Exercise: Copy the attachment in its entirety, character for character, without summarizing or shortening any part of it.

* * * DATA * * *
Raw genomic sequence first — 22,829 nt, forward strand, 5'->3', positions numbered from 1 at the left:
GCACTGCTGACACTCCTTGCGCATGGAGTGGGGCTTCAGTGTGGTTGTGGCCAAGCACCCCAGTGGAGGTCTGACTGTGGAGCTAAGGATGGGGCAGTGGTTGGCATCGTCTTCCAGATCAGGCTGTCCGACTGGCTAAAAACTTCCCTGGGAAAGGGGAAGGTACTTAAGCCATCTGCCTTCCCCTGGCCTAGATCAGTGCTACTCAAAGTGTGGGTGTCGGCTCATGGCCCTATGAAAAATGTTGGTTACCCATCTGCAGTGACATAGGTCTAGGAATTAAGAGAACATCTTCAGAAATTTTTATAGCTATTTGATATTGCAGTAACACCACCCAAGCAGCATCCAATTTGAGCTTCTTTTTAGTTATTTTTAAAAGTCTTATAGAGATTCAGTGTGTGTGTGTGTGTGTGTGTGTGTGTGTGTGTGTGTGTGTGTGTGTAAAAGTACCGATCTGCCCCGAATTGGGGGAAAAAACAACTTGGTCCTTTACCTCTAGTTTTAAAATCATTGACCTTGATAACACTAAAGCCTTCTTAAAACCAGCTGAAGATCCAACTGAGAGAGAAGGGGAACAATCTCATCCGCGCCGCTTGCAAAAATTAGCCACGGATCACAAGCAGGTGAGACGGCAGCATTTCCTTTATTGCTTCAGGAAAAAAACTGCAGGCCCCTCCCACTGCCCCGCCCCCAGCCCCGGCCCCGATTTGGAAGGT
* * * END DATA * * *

Raw genomic sequence first — 22,829 nt, forward strand, 5'->3', positions numbered from 1 at the left:
GCACTGCTGACACTCCTTGCGCATGGAGTGGGGCTTCAGTGTGGTTGTGGCCAAGCACCCCAGTGGAGGTCTGACTGTGGAGCTAAGGATGGGGCAGTGGTTGGCATCGTCTTCCAGATCAGGCTGTCCGACTGGCTAAAAACTTCCCTGGGAAAGGGGAAGGTACTTAAGCCATCTGCCTTCCCCTGGCCTAGATCAGTGCTACTCAAAGTGTGGGTGTCGGCTCATGGCCCTATGAAAAATGTTGGTTACCCATCTGCAGTGACATAGGTCTAGGAATTAAGAGAACATCTTCAGAAATTTTTATAGCTATTTGATATTGCAGTAACACCACCCAAGCAGCATCCAATTTGAGCTTCTTTTTAGTTATTTTTAAAAGTCTTATAGAGATTCAGTGTGTGTGTGTGTGTGTGTGTGTGTGTGTGTGTGTGTGTGTGTGTGTAAAAGTACCGATCTGCCCCGAATTGGGGGAAAAAACAACTTGGTCCTTTACCTCTAGTTTTAAAATCATTGACCTTGATAACACTAAAGCCTTCTTAAAACCAGCTGAAGATCCAACTGAGAGAGAAGGGGAACAATCTCATCCGCGCCGCTTGCAAAAATTAGCCACGGATCACAAGCAGGTGAGACGGCAGCATTTCCTTTATTGCTTCAGGAAAAAAACTGCAGGCCCCTCCCACTGCCCCGCCCCCAGCCCCGGCCCCGATTTGGAAGGT